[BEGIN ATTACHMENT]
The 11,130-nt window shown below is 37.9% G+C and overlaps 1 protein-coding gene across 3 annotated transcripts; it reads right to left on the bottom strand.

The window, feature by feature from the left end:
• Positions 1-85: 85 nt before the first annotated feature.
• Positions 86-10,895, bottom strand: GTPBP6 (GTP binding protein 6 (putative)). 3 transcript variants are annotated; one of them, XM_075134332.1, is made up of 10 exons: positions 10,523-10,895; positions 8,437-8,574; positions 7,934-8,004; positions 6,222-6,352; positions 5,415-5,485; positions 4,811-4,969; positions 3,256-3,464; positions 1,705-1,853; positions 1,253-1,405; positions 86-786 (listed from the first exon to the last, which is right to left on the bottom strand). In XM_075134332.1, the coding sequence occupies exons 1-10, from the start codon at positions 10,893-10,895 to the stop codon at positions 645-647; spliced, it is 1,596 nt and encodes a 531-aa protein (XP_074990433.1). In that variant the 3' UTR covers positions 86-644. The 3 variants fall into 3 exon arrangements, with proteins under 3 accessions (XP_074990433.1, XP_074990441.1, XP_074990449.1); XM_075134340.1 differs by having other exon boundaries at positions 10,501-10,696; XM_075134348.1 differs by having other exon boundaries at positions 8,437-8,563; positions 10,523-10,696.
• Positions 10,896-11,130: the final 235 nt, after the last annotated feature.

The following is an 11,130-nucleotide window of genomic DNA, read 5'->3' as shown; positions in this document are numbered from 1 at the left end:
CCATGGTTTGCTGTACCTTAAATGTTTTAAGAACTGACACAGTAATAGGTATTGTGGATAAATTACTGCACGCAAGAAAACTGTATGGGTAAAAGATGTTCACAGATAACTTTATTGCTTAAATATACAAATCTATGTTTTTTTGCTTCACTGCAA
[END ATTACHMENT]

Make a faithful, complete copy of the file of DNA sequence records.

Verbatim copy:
The 11,130-nt window shown below is 37.9% G+C and overlaps 1 protein-coding gene across 3 annotated transcripts; it reads right to left on the bottom strand.

The window, feature by feature from the left end:
• Positions 1-85: 85 nt before the first annotated feature.
• Positions 86-10,895, bottom strand: GTPBP6 (GTP binding protein 6 (putative)). 3 transcript variants are annotated; one of them, XM_075134332.1, is made up of 10 exons: positions 10,523-10,895; positions 8,437-8,574; positions 7,934-8,004; positions 6,222-6,352; positions 5,415-5,485; positions 4,811-4,969; positions 3,256-3,464; positions 1,705-1,853; positions 1,253-1,405; positions 86-786 (listed from the first exon to the last, which is right to left on the bottom strand). In XM_075134332.1, the coding sequence occupies exons 1-10, from the start codon at positions 10,893-10,895 to the stop codon at positions 645-647; spliced, it is 1,596 nt and encodes a 531-aa protein (XP_074990433.1). In that variant the 3' UTR covers positions 86-644. The 3 variants fall into 3 exon arrangements, with proteins under 3 accessions (XP_074990433.1, XP_074990441.1, XP_074990449.1); XM_075134340.1 differs by having other exon boundaries at positions 10,501-10,696; XM_075134348.1 differs by having other exon boundaries at positions 8,437-8,563; positions 10,523-10,696.
• Positions 10,896-11,130: the final 235 nt, after the last annotated feature.

The following is an 11,130-nucleotide window of genomic DNA, read 5'->3' as shown; positions in this document are numbered from 1 at the left end:
CCATGGTTTGCTGTACCTTAAATGTTTTAAGAACTGACACAGTAATAGGTATTGTGGATAAATTACTGCACGCAAGAAAACTGTATGGGTAAAAGATGTTCACAGATAACTTTATTGCTTAAATATACAAATCTATGTTTTTTTGCTTCACTGCAA